Last in a series of editorials
With his inauguration Tuesday to his third term as New York’s governor, Andrew M. Cuomo seems primed for action, much of it beneficial to New York. He wants to reform the state’s archaic voting laws, close the preposterous LLC loophole that acts as an invitation to corruption and to sign the Child Victims Act, which is expected to pass in the Legislature.
He is also focused on the health and safety of New Yorkers, pushing for a carbon neutral state by 2040 and for a longer waiting period before buying guns and a ban on bump stocks, which allow semiautomatic weapons to function like illegal machine guns. All are valuable goals.
But what Cuomo hasn’t spoken about in sufficient detail is a problem that has bedeviled New York for decades and which remains a knife at the state’s throat: the high costs of living and doing business here. That stubborn fact takes money from residents’ bank accounts and weakens their influence in Washington.
Cuomo understands this. He came into office eight years ago girded for a fight over a variety of issues, from property taxes to ethics to job creation. He has made notable efforts in some of those areas and can count some successes, including the property tax cap and income tax cuts. Among his goals for his new term are more tax breaks for the middle class and making the tax cap permanent.
That’s good, but it’s not enough. The fact is that New York continues to suffer and the proof is in the number of people saying goodbye. A December report by the U.S. Census Bureau showed that New York was one of just nine states to lose residents over the past year, even as the national population grew by 0.6 percent.
New York is now the nation’s fourth-most populous state falling in recent years from second (to California, which remains at the top) as both Texas and Florida both surpassed it. All three of those states gained population over the previous year, even as New York continued to shed residents, leaving fewer people behind to shoulder the tax burden.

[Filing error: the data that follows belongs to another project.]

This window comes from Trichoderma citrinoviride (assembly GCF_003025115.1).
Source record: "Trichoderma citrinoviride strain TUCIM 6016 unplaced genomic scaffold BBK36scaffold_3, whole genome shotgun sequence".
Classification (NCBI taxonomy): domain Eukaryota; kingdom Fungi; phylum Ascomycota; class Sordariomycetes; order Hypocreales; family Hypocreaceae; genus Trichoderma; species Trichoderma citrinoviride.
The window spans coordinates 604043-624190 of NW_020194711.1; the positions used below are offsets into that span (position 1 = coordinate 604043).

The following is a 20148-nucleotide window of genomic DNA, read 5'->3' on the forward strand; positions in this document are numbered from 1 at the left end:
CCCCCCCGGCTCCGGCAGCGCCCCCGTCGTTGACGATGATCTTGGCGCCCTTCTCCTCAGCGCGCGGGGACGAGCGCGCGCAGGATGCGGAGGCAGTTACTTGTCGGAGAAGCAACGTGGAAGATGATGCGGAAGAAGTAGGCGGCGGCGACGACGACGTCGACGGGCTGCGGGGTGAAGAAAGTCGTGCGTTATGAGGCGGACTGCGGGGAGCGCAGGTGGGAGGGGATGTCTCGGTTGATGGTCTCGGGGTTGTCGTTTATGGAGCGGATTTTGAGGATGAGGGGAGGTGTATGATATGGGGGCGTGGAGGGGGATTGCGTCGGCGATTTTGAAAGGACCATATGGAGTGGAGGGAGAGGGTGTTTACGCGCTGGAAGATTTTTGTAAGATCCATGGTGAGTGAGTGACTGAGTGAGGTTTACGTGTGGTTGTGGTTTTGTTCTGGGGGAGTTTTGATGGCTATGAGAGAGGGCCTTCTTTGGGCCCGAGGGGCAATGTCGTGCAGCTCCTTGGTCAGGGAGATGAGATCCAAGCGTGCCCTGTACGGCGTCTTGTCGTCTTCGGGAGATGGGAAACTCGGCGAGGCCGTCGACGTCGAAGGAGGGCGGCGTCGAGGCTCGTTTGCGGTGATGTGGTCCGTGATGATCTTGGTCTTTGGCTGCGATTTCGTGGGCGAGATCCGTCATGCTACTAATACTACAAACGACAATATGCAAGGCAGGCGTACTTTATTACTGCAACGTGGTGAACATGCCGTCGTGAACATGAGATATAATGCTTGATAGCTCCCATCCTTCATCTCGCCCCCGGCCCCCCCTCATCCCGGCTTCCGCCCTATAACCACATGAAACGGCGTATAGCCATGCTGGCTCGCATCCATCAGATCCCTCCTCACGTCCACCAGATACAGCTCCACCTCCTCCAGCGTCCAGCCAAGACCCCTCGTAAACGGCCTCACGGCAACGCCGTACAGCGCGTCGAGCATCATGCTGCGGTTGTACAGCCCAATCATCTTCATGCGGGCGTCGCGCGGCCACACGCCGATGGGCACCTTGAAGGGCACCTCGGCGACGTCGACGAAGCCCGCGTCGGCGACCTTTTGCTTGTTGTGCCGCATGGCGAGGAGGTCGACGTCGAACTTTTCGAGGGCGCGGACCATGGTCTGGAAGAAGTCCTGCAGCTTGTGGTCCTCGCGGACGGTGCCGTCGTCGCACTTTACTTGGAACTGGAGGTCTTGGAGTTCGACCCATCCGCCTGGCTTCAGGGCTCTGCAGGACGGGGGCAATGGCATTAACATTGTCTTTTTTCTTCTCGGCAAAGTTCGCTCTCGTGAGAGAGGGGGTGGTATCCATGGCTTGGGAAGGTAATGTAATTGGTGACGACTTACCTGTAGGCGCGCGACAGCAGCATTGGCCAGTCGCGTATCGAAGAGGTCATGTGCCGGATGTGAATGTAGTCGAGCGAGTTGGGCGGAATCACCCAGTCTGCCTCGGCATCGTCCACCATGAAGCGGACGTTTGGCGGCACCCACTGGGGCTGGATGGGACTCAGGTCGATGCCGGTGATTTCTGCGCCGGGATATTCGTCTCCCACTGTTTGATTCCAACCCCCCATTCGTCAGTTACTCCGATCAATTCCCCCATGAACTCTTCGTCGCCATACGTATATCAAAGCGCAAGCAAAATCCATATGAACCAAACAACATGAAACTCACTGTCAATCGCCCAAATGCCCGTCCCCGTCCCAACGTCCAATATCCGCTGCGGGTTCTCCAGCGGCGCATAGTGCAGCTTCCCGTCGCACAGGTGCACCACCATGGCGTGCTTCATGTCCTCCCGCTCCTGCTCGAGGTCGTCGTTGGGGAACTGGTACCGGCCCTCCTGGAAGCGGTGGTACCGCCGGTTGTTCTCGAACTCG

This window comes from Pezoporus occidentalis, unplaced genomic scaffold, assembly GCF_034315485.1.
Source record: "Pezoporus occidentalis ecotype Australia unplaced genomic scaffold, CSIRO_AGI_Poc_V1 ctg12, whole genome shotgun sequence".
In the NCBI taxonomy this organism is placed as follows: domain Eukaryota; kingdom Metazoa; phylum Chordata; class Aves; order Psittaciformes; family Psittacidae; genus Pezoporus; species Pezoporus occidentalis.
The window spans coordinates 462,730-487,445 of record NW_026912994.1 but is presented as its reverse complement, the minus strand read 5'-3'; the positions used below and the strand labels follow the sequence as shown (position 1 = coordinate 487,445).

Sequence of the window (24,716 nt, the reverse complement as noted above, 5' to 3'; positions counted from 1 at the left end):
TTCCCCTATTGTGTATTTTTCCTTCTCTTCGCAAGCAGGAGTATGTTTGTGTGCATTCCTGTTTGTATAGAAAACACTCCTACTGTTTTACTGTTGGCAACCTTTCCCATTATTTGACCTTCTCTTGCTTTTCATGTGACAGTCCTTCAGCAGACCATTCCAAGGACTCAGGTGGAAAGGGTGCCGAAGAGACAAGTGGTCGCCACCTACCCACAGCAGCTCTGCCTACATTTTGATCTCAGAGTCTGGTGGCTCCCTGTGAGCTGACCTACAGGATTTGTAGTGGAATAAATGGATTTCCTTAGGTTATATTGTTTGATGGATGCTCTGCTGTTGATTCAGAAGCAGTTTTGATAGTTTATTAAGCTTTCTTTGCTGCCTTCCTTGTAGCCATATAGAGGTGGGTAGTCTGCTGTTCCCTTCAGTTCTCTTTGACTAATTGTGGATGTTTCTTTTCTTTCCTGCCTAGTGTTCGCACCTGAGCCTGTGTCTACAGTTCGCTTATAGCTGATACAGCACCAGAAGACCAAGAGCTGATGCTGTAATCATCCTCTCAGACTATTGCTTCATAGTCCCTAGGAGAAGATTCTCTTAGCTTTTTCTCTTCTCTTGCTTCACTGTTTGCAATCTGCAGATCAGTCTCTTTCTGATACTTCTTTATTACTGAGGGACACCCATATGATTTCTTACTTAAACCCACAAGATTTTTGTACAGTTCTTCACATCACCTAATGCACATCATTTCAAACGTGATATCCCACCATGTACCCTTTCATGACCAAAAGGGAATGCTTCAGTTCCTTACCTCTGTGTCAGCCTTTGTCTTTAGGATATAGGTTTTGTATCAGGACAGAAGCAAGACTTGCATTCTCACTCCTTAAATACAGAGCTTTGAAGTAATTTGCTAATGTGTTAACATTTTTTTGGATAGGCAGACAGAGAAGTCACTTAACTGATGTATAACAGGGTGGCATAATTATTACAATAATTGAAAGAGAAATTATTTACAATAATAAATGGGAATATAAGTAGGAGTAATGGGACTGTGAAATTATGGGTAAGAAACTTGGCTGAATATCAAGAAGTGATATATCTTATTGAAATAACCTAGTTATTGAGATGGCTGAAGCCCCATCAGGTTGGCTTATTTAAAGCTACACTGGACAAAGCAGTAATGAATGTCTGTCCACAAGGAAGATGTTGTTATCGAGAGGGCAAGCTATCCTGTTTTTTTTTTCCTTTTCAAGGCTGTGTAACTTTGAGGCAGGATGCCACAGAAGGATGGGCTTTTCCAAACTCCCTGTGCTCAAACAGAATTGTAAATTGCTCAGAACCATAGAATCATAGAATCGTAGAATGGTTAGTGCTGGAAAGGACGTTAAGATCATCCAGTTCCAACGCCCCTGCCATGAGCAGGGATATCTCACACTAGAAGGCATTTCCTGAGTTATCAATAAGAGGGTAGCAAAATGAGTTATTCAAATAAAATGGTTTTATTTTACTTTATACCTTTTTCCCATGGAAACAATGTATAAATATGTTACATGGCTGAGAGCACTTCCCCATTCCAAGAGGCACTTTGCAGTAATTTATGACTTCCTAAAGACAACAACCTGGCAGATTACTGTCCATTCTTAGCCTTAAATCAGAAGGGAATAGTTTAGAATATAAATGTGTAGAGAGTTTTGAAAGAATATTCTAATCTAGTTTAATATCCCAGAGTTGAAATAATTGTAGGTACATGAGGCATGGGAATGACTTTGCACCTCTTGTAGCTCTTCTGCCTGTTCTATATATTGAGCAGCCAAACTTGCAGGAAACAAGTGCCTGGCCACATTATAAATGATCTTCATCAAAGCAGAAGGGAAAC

Accompanying that decline is a loss in federal clout, since congressional representation is a function of population. New York lost two representatives following the 2010 census and is likely to lose at least one more in next year’s count. (The state’s population is actually up from 2010, but the increase is anemic compared to other states.)
People leave for a number of reasons, but prominent among them are the related problems of high costs and lack of opportunities. New York’s cumulative tax burden is among the highest in the country, a fact that helps to drive up other costs. Gasoline costs much less in other states, for example, largely because of state taxes. Power costs are also high in New York.
This is a hard nut to crack in New York, where special interests have a death grip on government. Public sector unions don’t allow any reforms of the Taylor Law, which governs labor in New York and favors unions over taxpayers.
Trial lawyers covet the Scaffold Law, which drives up construction costs by holding contractors automatically liable if a worker falls from a height. At this point, the law doesn’t make New York any safer – the federal Occupational Safety and Health Administration has put teeth into worker safety regulations – but when a worker is hurt in a fall, the law makes for an easy claim by the injured employee and an all-but-guaranteed payday for the lawyer representing him.
Those laws survived even when Republicans controlled the Senate. Today, with Democrats in charge across the board in state government, that chances for change seem slimmer than ever.
But, there is this: As congressional Republicans learned in November, when one party holds all the power, voters who are dissatisfied know whom to blame. It’s true that New York is a left-leaning state, based largely on the downstate influence. But people will eventually stop voting against their own interests; if opportunities continue to lag upstate and costs around New York continue to hover at painful levels, voters will know where to point.
Cuomo is the one who can make a difference. He has the bully pulpit and he knows these problems are real. With two terms under his belt, he is a master of Albany’s ins and outs. We hope he makes a mission of reclaiming this state for its struggling, and evaporating, middle class.